Performance against national inequality targets may tell us little about how successful primary care trusts are in dealing with local challenges, the NHS Confederation has warned MPs.
Giving evidence in front of the Commons health select committee last week, the confederation's PCT Network director David Stout said local targets were needed to tackle area-specific health inequality issues effectively.
His comments came two weeks after government officials admitted it would be "difficult" to meet the Department of Health's target to reduce inequalities in infant mortality and life expectancy at birth by 10 per cent by 2010.
Mr Stout said issues such as life expectancy could be affected significantly by population changes in an area. "The key is that targets around [life expectancy] should be set locally, agreed locally between the health service and local government," he said.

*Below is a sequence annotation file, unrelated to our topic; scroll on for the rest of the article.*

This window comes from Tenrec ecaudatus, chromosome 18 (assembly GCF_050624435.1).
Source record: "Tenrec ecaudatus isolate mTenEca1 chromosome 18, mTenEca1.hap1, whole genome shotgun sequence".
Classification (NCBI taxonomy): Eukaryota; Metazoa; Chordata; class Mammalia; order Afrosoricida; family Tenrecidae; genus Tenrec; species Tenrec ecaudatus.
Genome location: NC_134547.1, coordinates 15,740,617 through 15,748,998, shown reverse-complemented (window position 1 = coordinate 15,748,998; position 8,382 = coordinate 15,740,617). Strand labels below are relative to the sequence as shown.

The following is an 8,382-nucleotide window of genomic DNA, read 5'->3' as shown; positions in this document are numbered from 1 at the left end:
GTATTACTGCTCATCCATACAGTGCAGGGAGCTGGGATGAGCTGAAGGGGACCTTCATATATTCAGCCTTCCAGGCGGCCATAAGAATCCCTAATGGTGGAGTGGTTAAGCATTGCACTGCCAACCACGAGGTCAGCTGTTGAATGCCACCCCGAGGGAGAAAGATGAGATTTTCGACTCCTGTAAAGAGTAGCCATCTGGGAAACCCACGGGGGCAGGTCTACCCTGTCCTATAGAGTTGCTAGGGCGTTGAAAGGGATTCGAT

"Taking a formulaic approach might not work as well in these areas."
The committee also heard that some inequalities were not covered by the government targets.
Mr Stout cited inequalities between different ethnic groups and for people with mental health problems or learning difficulties.
He said: "There are a whole range of inequalities that the national targets don't measure, but I suspect PCTs pick up on this in local plans."
Mr Stout later told HSJ that even though PCTs would be able to use "vital signs" performance indicators to create local objectives, national targets were still necessary in order to ensure that improvements were being made in tackling health inequalities across the country.
But he added: "There must be sufficient capacity at a local level to pick up on local priorities as well as national ones and basically not overload the system with national priorities."
The Healthcare Commission, which also gave evidence to the health select committee last week, raised further questions over the way the success of strategies was measured locally. It demanded better comparative information to show whether trusts and councils were making a difference once variation in deprivation and demographics had been taken into account.
The commission added its backing to the national targets, but said that longer term goals would have encouraged more focus on younger people - with the potential to reduce pressure on NHS services in the future.
Both bodies have called for reform of aspects of the GP contract to incentivise practices to target deprived areas.